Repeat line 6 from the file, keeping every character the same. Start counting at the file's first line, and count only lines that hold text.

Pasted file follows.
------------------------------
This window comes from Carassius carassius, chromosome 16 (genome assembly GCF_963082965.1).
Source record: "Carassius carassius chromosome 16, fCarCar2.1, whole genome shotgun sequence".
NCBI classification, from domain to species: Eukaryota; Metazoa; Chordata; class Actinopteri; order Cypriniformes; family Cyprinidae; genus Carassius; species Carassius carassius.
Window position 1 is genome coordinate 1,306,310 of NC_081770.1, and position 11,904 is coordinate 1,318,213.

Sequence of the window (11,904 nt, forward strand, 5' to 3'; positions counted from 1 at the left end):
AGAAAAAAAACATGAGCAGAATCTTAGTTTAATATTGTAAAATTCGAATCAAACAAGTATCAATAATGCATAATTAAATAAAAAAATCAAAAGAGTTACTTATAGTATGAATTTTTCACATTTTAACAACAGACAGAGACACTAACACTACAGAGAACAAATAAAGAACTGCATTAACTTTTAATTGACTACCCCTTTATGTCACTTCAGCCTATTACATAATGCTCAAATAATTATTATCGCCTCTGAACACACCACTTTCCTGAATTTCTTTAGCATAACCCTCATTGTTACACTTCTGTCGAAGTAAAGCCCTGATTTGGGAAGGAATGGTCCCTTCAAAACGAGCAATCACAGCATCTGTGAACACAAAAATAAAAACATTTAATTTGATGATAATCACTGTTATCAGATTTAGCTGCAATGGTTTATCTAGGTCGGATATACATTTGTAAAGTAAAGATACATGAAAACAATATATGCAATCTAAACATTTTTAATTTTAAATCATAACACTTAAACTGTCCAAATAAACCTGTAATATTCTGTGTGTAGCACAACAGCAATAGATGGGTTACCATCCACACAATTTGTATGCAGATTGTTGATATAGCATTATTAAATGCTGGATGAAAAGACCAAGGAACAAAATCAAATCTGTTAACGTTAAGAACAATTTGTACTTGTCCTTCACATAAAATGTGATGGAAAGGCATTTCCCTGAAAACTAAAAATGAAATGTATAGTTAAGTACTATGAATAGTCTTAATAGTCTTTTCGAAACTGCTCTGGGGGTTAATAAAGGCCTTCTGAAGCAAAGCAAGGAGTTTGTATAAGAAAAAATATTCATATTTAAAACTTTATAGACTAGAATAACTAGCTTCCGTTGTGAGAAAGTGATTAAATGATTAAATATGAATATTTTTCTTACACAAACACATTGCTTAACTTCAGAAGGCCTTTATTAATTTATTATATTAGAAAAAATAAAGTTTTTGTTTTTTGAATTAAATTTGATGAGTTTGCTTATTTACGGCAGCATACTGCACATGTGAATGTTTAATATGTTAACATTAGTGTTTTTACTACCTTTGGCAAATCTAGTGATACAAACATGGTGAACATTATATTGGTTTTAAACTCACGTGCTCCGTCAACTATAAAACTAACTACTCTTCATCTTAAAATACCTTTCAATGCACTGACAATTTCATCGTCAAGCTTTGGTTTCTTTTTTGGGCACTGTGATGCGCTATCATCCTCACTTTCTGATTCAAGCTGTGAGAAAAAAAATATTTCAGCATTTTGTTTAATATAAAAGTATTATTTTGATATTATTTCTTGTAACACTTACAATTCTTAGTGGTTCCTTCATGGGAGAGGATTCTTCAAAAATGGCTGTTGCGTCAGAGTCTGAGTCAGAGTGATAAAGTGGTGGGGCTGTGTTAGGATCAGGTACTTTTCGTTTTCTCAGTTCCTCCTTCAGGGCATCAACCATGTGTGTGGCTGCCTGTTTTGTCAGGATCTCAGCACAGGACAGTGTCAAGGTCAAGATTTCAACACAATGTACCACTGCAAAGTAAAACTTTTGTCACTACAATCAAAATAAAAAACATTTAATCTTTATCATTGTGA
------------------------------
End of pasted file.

AGAAAAAAAACATGAGCAGAATCTTAGTTTAATATTGTAAAATTCGAATCAAACAAGTATCAATAATGCATAATTAAATAAAAAAATCAAAAGAGTTACTTATAGTATGAATTTTTCACATTTTAACAACAGACAGAGACACTAACACTACAGAGAACAAATAAAGAACTGCATTAACTTTTAATTGACTACCCCTTTATGTCACTTCAGCCTATTACATAATGCTCAAATAATTATTATCGCCTCTGAACACACCACTTTCCTGAATTTCTTTAGCATAACCCTCATTGTTACACTTCTGTCGAAGTAAAGCCCTGATTTGGGAAGGAATGGTCCCTTCAAAACGAGCAATCACAGCATCTGTGAACACAAAAATAAAAACATTTAATTTGATGATAATCACTGTTATCAGATTTAGCTGCAATGGTTTATCTAGGTCGGATATACATTTGTAAAGTAAAGATACATGAAAACAATATATGCAATCTAAACATTTTTAATTTTAAATCATAACACTTAAACTGTCCAAATAAACCTGTAATATTCTGTGTGTAGCACAACAGCAATAGATGGGTTACCATCCACACAATTTGTATGCAGATTGTTGATATAGCATTATTAAATGCTGGATGAAAAGACCAAGGAACAAAATCAAATCTGTTAACGTTAAGAACAATTTGTACTTGTCCTTCACATAAAATGTGATGGAAAGGCATTTCCCTGAAAACTAAAAATGAAATGTATAGTTAAGTACTATGAATAGTCTTAATAGTCTTTTCGAAACTGCTCTGGGGGTTAATAAAGGCCTTCTGAAGCAAAGCAAGGAGTTTGTATAAGAAAAAATATTCATATTTAAAACTTTATAGACTAGAATAACTAGCTTCCGTTGTGAGAAAGTGATTAAATGATTAAATATGAATATTTTTCTTACACAAACACATTGCTTAACTTCAGAAGGCCTTTATTAATTTATTATATTAGAAAAAATAAAGTTTTTGTTTTTTGAATTAAATTTGATGAGTTTGCTTATTTACGGCAGCATACTGCACATGTGAATGTTTAATATGTTAACATTAGTGTTTTTACTACCTTTGGCAAATCTAGTGATACAAACATGGTGAACATTATATTGGTTTTAAACTCACGTGCTCCGTCAACTATAAAACTAACTACTCTTCATCTTAAAATACCTTTCAATGCACTGACAATTTCATCGTCAAGCTTTGGTTTCTTTTTTGGGCACTGTGATGCGCTATCATCCTCACTTTCTGATTCAAGCTGTGAGAAAAAAAATATTTCAGCATTTTGTTTAATATAAAAGTATTATTTTGATATTATTTCTTGTAACACTTACAATTCTTAGTGGTTCCTTCATGGGAGAGGATTCTTCAAAAATGGCTGTTGCGTCAGAGTCTGAGTCAGAGTGATAAAGTGGTGGGGCTGTGTTAGGATCAGGTACTTTTCGTTTTCTCAGTTCCTCCTTCAGGGCATCAACCATGTGTGTGGCTGCCTGTTTTGTCAGGATCTCAGCACAGGACAGTGTCAAGGTCAAGATTTCAACACAATGTACCACTGCAAAGTAAAACTTTTGTCACTACAATCAAAATAAAAAACATTTAATCTTTATCATTGTGA